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The completion of a£2.5m project which has renovated a Second World ...
The completion of a £2.5m project which has renovated a Second World

War munitions factory in North Wales will be marked today with a ceremony attended by rural affairs minister Alun Michael.

Mr Michael will also unveil a commemorative plaque to the people who

worked at the Valley Factory, at Rhydymwyn, near Mold, Flintshire.

The former Ministry of Defence plant closed as a mustard gas and

munitions factory soon after the war. In the 1960s the site was used

as a MAFF depot. Twenty years later the 35- hectare site, now managed

by Defra, closed completely.

Mr Michael will be joined by local councillor Diane Johnson,

chairman of the local reclamation group, along with Delyn MP David

Hanson, to start another chapter in the site's history by making it

accessible to conservation and local history groups.

Defra has worked with the Environment Agency Wales and Flintshire

CC on a range of improvements and measures.

The work involved demolishing some buildings, landscaping and

clearing up areas close to Rhydymwyn village.

Other work included capping polluted pits, bolstering boundary fences

and continuing the programme of monitoring ground water supplies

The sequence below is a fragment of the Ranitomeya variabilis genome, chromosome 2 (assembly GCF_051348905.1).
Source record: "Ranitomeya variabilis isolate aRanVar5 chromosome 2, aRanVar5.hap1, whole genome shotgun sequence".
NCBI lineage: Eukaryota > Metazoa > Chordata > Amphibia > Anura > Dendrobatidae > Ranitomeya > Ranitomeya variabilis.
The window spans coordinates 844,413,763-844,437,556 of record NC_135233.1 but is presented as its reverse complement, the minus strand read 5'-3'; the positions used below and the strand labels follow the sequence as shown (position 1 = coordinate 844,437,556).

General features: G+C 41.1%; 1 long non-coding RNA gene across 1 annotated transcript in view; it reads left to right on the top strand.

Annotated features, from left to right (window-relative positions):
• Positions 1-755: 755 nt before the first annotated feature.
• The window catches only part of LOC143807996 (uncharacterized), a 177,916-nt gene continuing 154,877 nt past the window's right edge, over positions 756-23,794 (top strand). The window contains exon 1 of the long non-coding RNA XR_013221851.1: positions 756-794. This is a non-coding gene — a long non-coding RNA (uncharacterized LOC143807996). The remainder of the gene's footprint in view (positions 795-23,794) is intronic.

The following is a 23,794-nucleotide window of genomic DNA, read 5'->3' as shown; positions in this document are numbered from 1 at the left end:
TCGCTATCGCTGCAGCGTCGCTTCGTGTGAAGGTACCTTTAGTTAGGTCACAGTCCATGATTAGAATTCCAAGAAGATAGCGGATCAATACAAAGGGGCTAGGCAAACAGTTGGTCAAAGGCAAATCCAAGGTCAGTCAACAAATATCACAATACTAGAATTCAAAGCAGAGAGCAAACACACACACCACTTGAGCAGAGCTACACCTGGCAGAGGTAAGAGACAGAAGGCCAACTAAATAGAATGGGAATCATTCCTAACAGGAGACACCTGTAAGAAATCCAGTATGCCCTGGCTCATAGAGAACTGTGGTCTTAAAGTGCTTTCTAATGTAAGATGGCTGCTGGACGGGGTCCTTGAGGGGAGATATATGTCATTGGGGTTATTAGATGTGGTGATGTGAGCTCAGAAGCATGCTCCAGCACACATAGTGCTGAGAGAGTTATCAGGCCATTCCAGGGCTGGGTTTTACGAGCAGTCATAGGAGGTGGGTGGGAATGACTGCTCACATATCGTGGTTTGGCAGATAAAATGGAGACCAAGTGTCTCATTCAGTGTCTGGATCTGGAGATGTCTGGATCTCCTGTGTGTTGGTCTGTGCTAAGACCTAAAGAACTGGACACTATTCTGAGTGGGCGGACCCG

originating on the site.

There is public interest in making the site accessible and Defra will

provide information and escorted visits by arrangement. An exhibition

with old pictures of people working at the site and information on

the history of the factory, will also be on display for the first


The site, which has been largely undisturbed for many years, has

become a haven for wildlife. Bats use the disused buildings as

feeding areas and an extensive variety of plants and animals has

become established there.

Mr Michael said efforts to make Valley Factory safe was a good

example of how communities, local authorities and environmental

organisations can work together.

'The Valley Factory's history as a former munitions si te has made it

a source of understandable curiosity, not to say mystery. People have

asked: what did go on in the past here?

'The new exhibition and our plans to open the site to history and

environmental groups will hopefully go some way to explain what

really went on and is a tribute to all those who worked there.

'The remedial work which has been carried out is an important step in

continuing to ensure the site can play a valuable role in the

community now and in the future.'


Linking risk management with environmental needs has led to Defra

agreeing a minimum intervention strategy on the site with the

Environment Agency Wales and Flintshire CC.

It includes: (i) Demolition and landscaping works adjacent to

Rhydymwyn village. (ii) Capping of the few designated toxic pits.

(iii) Ground water monitoring would continue. (iv) Boundary fences

would remain to assist natural regeneration and prevent dumping. (v)

security guards would remain to control access to the site for

environmental and historical interest groups.

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